A better strategy, says Herbert Sixta, Ph.D., who heads the biorefineries research group at Aalto University, is to upcycle worn-out garments: “We want to not only recycle garments, but we want to really produce the best possible textiles, so that recycled fibers are even better than native fibers.” But achieving this goal isn’t simple. Cotton and other fibers are often blended with polyester in fabrics such as “cotton-polyester blends,” which complicates processing.

Previous research showed that many ionic liquids can dissolve cellulose. But the resulting material couldn’t then be re-used to make new fibers. Then about five years ago, Sixta’s team found an ionic liquid — 1,5-diazabicyclo[4.3.0]non-5-ene acetate — that could dissolve cellulose from wood pulp, producing a material that could be spun into fibers. Later testing showed that these fibers are stronger than commercially available viscose and feel similar to lyocell. Lyocell is also known by the brand name Tencel, which is a fiber favored by eco-conscious designers because it’s made of wood pulp.

Building on this process, the researchers wanted to see if they could apply the same ionic liquid to cotton-polyester blends. In this case, the different properties of polyester and cellulose worked in their favor, Haslinger says. They were able to dissolve the cotton into a cellulose solution without affecting the polyester.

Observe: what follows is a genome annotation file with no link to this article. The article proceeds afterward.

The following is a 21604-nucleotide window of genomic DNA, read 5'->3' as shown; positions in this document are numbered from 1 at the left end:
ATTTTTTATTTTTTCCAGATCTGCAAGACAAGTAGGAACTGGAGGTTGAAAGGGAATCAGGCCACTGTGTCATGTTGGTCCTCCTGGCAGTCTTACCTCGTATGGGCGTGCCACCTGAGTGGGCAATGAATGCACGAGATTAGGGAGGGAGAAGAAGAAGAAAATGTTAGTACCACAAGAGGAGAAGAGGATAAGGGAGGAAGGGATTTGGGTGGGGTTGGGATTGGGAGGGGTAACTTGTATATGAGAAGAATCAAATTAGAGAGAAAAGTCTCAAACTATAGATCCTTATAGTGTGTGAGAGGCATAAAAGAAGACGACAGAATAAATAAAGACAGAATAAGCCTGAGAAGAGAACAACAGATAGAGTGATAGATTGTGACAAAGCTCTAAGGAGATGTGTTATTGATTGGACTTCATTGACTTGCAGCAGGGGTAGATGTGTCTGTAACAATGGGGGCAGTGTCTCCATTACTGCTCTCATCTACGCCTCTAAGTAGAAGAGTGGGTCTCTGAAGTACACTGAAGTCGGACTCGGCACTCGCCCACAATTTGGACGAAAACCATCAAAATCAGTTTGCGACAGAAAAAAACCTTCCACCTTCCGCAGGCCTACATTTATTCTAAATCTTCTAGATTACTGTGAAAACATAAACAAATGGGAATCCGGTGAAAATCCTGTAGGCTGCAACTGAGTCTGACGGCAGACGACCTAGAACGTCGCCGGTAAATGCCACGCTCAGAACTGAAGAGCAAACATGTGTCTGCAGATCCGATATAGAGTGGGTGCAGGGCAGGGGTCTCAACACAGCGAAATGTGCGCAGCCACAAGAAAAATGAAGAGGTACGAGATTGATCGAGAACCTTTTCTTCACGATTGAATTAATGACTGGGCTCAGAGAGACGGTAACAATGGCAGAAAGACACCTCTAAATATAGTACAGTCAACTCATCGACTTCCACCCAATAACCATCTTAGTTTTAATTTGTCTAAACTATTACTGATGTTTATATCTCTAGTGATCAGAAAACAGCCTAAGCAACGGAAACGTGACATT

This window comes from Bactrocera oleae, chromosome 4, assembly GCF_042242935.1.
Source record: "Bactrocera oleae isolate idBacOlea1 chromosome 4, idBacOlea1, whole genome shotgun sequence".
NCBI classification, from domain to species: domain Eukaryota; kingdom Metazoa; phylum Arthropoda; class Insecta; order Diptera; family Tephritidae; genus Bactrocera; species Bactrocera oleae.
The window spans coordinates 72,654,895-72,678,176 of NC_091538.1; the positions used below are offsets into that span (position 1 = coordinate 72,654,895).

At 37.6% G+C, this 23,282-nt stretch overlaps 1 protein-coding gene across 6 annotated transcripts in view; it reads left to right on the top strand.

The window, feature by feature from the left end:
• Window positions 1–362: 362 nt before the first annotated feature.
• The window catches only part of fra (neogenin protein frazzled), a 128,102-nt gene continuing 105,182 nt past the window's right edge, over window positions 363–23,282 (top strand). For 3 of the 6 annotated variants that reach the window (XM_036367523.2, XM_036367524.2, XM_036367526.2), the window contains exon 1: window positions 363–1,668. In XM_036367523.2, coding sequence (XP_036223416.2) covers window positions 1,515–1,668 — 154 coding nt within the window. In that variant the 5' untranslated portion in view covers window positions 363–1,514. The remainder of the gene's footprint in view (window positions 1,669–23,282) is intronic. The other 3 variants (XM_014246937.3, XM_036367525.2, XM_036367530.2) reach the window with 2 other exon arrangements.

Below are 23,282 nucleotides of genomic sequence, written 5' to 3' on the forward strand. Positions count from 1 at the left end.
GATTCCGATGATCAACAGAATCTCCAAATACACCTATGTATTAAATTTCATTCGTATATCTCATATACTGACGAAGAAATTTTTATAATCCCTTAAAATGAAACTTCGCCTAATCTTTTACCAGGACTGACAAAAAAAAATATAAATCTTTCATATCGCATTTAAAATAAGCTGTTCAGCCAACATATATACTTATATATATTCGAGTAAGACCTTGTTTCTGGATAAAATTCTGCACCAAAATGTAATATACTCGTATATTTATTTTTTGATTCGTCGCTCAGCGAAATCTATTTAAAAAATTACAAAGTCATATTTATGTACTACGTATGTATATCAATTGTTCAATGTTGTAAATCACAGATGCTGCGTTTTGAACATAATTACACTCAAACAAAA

“I could filter the polyester out after the cotton had dissolved,” Haslinger says. “Then it was possible without any more processing steps to spin fibers out of the cellulose solution, which could then be used to make clothes.”

To move their method closer to commercialization, Sixta’s team is testing whether the recovered polyester can also be spun back into usable fibers. In addition, the researchers are working to scale up the whole process and are investigating how to reuse dyes from discarded clothing.

But, Sixta notes, after a certain point, commercializing the process doesn’t just require chemical know-how. “We can handle the science, but we might not know what dye was used, for example, because it’s not labeled,” he says. “You can’t just feed all the material into the same process. Industry and policymakers have to work on the logistics. With all the rubbish piling up, it is in everyone’s best interest to find a solution.”